This week@work captured snapshots of genuine human moments: a vp expressing emotion in a late night talk show conversation, a tennis champion’s loss to an unseeded and 43rd world ranked competitor and commemorations of a day 14 years ago that we will #NeverForget.
In the U.S. we are in the midst of a presidential selection process that accentuates the loud and outrageous vs. the rational and purposeful. So it was refreshing to read an article by David Zweig, ‘The Myth of the Larger Than Life Leader’.
“The reality, as many professionals who tend to fall more on the quiet end of the spectrum can attest to, is that many of the best workers—be they at the top of the pyramid or somewhere in the middle—go about their business, achieving great results without fanfare. And while it may feel as though the whole world is beguiled by those who make the most noise in conference rooms and boardrooms, it’s encouraging and, critically, worth noting that that’s not actually the case.”
Which brings me to the extraordinary interview by Steven Colbert with Vice President Biden on Thursday evening. In a conversation that ranged from the personal to the professional, the vice president shared his perspective on the interview process for president.
He began by posing a question to the audience, that’s relevant to each of us when we are looking for work. “Would you want a job, that in fact, every day you had to get up and you had to modulate what you said and believed?”
He continued with more career advice. “If you can’t state why you want the job, then there’s a lot more lucrative opportunities in other places.”
He then talked in specifics about the requirements to interview for the top job. “I don’t think any man or woman should run for president unless, number one, they know exactly why they would want to be president, and two, they can look at the folks out there and say, “I promise you, you have my whole heart, my whole soul, my energy and my passion to do this.”
On Friday, one of tennis’ greatest players, Serena Williams, lost her semi-final match at the US Open and ended her quest for the calendar Grand Slam. It’s a reminder to all of us that there are no guarantees. In any competitive situation, there is always the chance we will fail. This week it was an unseeded, 33 year old player from Taranto, Italy, Roberta Vinci who prevailed in three sets.
The stage was set for a women’s final between two former Italian tennis academy roommates, Flavia Pennetta and Roberta Vinci. Cue the author, Elena Ferrante to script this story worthy of her heroines Elena and Lila of the Neopolitan novels.
In front of a sold out crowd, including Italian Prime Minister, Matteo Renzi, Flavia won in straight sets on Saturday, announcing her retirement as she accepted the US Open Championship trophy. Just as we met her, she shared a career lesson and stepped away to reinvent her life.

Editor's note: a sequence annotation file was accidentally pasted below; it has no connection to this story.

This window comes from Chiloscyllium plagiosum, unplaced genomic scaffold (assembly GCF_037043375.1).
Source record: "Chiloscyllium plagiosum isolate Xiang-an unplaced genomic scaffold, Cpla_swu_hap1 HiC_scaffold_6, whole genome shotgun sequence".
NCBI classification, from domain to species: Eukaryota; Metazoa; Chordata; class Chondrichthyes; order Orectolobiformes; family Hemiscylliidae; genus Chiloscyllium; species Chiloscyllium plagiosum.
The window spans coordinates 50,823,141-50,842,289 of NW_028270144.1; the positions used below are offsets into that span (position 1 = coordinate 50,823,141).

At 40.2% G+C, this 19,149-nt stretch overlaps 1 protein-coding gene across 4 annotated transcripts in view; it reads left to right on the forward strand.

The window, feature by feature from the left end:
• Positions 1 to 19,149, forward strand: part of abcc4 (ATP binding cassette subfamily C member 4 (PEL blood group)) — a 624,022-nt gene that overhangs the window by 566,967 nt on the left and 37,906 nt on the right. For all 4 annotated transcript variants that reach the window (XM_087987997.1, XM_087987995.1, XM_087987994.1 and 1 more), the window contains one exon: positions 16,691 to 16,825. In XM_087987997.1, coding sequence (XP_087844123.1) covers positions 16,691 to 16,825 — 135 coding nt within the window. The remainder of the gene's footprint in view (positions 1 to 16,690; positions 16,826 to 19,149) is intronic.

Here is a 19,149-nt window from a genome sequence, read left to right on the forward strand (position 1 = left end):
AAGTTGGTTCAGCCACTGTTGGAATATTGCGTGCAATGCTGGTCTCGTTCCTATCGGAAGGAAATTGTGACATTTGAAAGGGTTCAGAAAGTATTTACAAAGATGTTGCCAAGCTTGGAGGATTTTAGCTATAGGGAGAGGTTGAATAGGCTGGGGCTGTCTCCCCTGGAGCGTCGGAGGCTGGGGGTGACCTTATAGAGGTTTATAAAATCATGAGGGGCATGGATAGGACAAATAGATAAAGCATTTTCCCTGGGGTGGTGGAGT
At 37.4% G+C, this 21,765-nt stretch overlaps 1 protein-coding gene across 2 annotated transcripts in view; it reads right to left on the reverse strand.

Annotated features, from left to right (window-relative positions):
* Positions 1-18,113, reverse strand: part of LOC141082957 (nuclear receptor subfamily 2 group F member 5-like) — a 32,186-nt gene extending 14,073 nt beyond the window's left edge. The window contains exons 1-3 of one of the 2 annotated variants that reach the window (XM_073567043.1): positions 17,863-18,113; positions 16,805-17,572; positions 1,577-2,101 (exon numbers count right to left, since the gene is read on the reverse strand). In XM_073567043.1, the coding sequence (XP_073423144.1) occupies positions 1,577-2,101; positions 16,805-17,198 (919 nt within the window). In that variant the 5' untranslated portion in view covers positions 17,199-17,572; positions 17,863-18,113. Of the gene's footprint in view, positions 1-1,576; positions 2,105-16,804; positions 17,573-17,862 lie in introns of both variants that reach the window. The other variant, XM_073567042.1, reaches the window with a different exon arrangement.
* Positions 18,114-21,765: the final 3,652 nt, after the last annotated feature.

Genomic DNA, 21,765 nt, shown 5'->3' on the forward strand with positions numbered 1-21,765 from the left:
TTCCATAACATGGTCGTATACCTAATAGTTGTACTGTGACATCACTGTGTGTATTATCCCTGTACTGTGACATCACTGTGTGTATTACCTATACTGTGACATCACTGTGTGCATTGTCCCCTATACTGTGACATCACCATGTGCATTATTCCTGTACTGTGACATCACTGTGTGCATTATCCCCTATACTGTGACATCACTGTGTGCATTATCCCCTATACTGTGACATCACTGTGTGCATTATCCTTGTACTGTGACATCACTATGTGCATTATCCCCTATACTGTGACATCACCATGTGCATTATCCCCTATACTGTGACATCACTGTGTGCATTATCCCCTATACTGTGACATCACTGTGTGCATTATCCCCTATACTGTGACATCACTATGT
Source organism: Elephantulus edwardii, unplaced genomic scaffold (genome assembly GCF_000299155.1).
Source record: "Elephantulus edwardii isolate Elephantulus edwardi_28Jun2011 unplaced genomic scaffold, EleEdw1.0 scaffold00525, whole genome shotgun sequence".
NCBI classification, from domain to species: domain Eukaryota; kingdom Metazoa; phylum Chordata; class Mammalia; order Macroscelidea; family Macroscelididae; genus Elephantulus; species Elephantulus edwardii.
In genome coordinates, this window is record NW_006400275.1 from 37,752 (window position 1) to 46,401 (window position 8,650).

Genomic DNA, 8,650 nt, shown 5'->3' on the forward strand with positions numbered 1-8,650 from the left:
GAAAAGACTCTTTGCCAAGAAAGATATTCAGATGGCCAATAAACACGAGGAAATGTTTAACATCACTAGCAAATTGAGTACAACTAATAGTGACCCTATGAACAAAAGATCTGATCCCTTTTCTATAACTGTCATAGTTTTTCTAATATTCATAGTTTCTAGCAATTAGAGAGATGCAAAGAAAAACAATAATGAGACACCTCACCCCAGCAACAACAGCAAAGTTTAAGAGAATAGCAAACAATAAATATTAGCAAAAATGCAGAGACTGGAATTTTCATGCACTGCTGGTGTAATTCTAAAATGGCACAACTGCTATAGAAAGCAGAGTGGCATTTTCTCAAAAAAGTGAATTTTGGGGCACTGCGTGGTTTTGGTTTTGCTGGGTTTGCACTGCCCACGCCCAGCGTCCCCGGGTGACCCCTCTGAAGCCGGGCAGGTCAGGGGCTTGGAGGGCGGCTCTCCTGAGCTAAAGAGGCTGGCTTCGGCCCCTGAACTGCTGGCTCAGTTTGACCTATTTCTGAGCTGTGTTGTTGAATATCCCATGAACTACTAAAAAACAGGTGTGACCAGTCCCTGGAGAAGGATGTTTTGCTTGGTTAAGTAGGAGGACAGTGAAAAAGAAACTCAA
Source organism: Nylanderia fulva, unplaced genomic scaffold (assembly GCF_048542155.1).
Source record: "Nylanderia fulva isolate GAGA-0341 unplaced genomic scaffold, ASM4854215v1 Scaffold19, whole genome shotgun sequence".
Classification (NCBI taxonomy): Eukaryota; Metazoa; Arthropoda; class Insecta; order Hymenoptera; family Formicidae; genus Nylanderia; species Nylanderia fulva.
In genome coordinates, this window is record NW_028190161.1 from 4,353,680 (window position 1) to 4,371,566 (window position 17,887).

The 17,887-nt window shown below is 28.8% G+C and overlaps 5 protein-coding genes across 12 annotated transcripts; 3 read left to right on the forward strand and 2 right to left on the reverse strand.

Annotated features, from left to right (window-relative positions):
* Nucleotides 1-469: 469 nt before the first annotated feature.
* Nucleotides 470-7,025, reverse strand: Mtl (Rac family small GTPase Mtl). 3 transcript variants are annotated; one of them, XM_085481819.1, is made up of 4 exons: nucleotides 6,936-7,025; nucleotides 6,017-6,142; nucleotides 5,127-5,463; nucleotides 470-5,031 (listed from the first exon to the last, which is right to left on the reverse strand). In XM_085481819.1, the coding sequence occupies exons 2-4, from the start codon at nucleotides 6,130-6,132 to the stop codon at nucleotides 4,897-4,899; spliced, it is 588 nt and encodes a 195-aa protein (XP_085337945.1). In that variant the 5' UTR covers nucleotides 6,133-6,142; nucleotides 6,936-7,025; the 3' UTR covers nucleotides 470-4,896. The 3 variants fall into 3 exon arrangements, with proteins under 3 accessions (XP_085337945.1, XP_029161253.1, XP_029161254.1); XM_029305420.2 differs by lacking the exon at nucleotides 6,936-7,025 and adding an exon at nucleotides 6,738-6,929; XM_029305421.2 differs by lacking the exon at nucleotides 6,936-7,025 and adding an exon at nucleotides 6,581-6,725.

So we #NeverForget, a poem written for the 43 members of Hotel Employees and Restaurant Employees Local l00, working at the Windows on the World restaurant, who lost their lives in the attack on the World Trade Center
Martín Espada’s “Alabanza: In Praise of Local 100″
Alabanza. Praise the cook with a shaven head
and a tattoo on his shoulder that said Oye,
a blue-eyed Puerto Rican with people from Fajardo,
the harbor of pirates centuries ago.
Praise the lighthouse in Fajardo, candle
glimmering white to worship the dark saint of the sea.
Alabanza. Praise the cook’s yellow Pirates cap
worn in the name of Roberto Clemente, his plane
that flamed into the ocean loaded with cans for Nicaragua,
for all the mouths chewing the ash of earthquakes.
Alabanza. Praise the kitchen radio, dial clicked
even before the dial on the oven, so that music and Spanish
rose before bread. Praise the bread. Alabanza.
Praise Manhattan from a hundred and seven flights up,
like Atlantis glimpsed through the windows of an ancient aquarium.
Praise the great windows where immigrants from the kitchen
could squint and almost see their world, hear the chant of nations:
Ecuador, México, Republica Dominicana,
Haiti, Yemen, Ghana, Bangladesh.
Alabanza. Praise the kitchen in the morning,
where the gas burned blue on every stove
and exhaust fans fired their diminutive propellers,
hands cracked eggs with quick thumbs
or sliced open cartons to build an altar of cans.
Alabanza. Praise the busboy’s music, the chime-chime
of his dishes and silverware in the tub.
Alabanza. Praise the dish-dog, the dishwasher
who worked that morning because another dishwasher
could not stop coughing, or because he needed overtime
to pile the sacks of rice and beans for a family
floating away on some Caribbean island plagued by frogs.
Alabanza. Praise the waitress who heard the radio in the kitchen
and sang to herself about a man gone. Alabanza.
After the thunder wilder than thunder,
after the shudder deep in the glass of the great windows,
after the radio stopped singing like a tree full of terrified frogs,
after night burst the dam of day and flooded the kitchen,
for a time the stoves glowed in darkness like the lighthouse in Fajardo,
like a cook’s soul. Soul I say, even if the dead cannot tell us
about the bristles of God’s beard because God has no face,
soul I say, to name the smoke-beings flung in constellations
across the night sky of this city and cities to come.
Alabanza I say, even if God has no face.
Alabanza. When the war began, from Manhattan and Kabul
two constellations of smoke rose and drifted to each other,
mingling in icy air, and one said with an Afghan tongue:
Teach me to dance. We have no music here.
And the other said with a Spanish tongue:
I will teach you. Music is all we have.